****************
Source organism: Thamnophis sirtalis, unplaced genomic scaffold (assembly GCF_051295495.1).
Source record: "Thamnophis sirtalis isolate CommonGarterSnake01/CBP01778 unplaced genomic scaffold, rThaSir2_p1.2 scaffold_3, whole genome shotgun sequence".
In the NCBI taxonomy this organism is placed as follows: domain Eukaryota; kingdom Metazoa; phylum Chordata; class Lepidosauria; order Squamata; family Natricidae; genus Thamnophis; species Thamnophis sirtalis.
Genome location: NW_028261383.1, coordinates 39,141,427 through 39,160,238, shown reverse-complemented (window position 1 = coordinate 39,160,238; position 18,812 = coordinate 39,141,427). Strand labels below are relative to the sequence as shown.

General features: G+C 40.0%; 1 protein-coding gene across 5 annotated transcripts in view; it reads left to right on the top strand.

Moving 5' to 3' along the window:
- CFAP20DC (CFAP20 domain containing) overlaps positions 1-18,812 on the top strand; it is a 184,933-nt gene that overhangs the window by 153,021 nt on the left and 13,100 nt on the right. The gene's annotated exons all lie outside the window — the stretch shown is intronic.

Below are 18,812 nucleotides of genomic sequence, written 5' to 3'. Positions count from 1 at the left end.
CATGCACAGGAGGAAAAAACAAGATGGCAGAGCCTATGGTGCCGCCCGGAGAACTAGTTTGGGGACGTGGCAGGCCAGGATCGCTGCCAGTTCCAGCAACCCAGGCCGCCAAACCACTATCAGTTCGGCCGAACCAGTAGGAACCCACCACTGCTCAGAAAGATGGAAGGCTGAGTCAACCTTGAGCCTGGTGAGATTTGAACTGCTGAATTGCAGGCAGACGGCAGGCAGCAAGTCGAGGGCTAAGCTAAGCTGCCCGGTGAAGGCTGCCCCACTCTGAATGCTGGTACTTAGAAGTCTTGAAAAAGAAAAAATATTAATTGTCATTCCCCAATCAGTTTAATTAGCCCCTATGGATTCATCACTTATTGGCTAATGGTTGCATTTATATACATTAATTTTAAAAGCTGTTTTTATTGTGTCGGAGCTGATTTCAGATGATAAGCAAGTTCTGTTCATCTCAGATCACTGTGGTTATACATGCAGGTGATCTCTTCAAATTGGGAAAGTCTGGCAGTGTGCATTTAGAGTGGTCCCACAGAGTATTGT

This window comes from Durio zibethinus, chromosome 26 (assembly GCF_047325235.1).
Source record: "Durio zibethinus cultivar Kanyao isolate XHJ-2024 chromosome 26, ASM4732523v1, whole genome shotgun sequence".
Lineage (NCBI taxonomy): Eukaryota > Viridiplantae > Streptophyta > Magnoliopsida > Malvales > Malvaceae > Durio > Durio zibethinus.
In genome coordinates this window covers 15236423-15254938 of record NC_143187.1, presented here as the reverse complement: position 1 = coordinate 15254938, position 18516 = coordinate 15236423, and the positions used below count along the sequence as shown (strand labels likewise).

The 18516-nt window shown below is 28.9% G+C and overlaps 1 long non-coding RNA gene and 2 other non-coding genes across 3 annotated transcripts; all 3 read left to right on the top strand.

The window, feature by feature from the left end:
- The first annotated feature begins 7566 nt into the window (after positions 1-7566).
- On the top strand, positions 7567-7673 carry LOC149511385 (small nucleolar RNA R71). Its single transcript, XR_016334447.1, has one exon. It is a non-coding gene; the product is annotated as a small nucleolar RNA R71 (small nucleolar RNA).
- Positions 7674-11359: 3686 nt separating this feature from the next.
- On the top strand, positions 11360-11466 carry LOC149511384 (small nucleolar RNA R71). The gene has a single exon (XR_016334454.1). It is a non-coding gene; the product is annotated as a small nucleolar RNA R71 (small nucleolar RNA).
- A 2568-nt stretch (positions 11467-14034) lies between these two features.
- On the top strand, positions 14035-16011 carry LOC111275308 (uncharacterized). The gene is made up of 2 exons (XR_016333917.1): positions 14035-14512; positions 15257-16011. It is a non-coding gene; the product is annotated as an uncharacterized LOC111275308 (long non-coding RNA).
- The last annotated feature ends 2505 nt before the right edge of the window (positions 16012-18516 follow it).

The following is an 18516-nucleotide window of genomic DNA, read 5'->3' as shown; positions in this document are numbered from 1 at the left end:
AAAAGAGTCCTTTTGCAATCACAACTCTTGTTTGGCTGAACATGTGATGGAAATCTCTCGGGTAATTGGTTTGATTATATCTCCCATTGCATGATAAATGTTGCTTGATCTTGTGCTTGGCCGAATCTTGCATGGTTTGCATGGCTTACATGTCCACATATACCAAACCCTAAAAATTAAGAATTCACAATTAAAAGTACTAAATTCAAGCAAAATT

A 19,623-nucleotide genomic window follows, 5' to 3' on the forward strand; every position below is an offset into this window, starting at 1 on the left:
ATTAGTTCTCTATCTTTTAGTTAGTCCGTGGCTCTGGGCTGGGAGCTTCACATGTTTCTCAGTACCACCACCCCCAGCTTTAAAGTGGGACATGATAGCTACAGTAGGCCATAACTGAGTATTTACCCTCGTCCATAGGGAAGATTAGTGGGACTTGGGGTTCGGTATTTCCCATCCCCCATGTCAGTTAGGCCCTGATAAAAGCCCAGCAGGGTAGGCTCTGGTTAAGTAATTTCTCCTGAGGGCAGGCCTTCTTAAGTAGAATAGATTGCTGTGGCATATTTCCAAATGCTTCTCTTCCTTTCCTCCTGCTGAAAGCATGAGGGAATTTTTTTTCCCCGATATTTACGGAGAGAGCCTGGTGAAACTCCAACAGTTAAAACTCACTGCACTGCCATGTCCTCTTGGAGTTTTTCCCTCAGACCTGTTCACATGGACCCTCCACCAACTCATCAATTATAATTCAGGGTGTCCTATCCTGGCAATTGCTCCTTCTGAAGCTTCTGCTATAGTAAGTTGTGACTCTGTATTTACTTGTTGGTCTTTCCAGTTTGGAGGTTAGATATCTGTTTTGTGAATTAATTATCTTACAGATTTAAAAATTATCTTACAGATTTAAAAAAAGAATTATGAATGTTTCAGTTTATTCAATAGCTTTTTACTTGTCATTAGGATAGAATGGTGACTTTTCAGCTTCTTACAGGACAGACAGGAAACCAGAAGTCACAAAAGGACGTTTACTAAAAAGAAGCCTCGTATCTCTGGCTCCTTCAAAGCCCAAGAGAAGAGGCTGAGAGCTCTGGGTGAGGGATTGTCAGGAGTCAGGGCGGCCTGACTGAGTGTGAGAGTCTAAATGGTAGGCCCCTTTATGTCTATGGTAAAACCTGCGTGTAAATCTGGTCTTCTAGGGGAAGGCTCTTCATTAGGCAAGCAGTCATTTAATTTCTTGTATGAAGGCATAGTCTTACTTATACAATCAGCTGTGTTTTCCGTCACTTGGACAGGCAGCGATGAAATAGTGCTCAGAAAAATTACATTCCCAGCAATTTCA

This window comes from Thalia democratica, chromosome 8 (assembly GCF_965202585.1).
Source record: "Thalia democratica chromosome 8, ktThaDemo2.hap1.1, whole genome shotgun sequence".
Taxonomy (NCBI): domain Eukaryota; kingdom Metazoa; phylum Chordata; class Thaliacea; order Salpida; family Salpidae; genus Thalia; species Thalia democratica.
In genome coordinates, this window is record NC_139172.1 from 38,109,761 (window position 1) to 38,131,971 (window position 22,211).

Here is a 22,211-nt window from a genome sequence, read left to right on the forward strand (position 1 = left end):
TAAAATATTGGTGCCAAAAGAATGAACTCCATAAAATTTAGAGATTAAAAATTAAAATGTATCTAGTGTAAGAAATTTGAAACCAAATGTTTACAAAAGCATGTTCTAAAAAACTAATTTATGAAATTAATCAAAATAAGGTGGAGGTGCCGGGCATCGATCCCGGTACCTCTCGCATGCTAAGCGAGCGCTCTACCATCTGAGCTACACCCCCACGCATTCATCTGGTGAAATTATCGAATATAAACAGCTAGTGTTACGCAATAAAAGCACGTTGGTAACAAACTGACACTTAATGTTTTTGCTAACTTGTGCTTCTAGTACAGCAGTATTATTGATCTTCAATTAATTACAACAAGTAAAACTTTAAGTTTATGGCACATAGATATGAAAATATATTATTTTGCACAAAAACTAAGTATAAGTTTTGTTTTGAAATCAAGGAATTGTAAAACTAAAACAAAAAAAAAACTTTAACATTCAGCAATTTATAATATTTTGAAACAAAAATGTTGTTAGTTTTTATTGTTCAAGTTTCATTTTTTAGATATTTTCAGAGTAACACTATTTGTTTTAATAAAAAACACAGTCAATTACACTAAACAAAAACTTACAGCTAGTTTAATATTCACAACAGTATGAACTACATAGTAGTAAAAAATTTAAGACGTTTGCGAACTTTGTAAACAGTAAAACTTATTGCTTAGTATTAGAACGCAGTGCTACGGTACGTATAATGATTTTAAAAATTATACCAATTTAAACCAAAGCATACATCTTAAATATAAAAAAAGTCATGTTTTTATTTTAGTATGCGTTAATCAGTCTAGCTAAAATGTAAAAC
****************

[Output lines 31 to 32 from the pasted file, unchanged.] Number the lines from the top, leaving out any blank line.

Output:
Here is a 22,211-nt window from a genome sequence, read left to right on the forward strand (position 1 = left end):
TAAAATATTGGTGCCAAAAGAATGAACTCCATAAAATTTAGAGATTAAAAATTAAAATGTATCTAGTGTAAGAAATTTGAAACCAAATGTTTACAAAAGCATGTTCTAAAAAACTAATTTATGAAATTAATCAAAATAAGGTGGAGGTGCCGGGCATCGATCCCGGTACCTCTCGCATGCTAAGCGAGCGCTCTACCATCTGAGCTACACCCCCACGCATTCATCTGGTGAAATTATCGAATATAAACAGCTAGTGTTACGCAATAAAAGCACGTTGGTAACAAACTGACACTTAATGTTTTTGCTAACTTGTGCTTCTAGTACAGCAGTATTATTGATCTTCAATTAATTACAACAAGTAAAACTTTAAGTTTATGGCACATAGATATGAAAATATATTATTTTGCACAAAAACTAAGTATAAGTTTTGTTTTGAAATCAAGGAATTGTAAAACTAAAACAAAAAAAAAACTTTAACATTCAGCAATTTATAATATTTTGAAACAAAAATGTTGTTAGTTTTTATTGTTCAAGTTTCATTTTTTAGATATTTTCAGAGTAACACTATTTGTTTTAATAAAAAACACAGTCAATTACACTAAACAAAAACTTACAGCTAGTTTAATATTCACAACAGTATGAACTACATAGTAGTAAAAAATTTAAGACGTTTGCGAACTTTGTAAACAGTAAAACTTATTGCTTAGTATTAGAACGCAGTGCTACGGTACGTATAATGATTTTAAAAATTATACCAATTTAAACCAAAGCATACATCTTAAATATAAAAAAAGTCATGTTTTTATTTTAGTATGCGTTAATCAGTCTAGCTAAAATGTAAAAC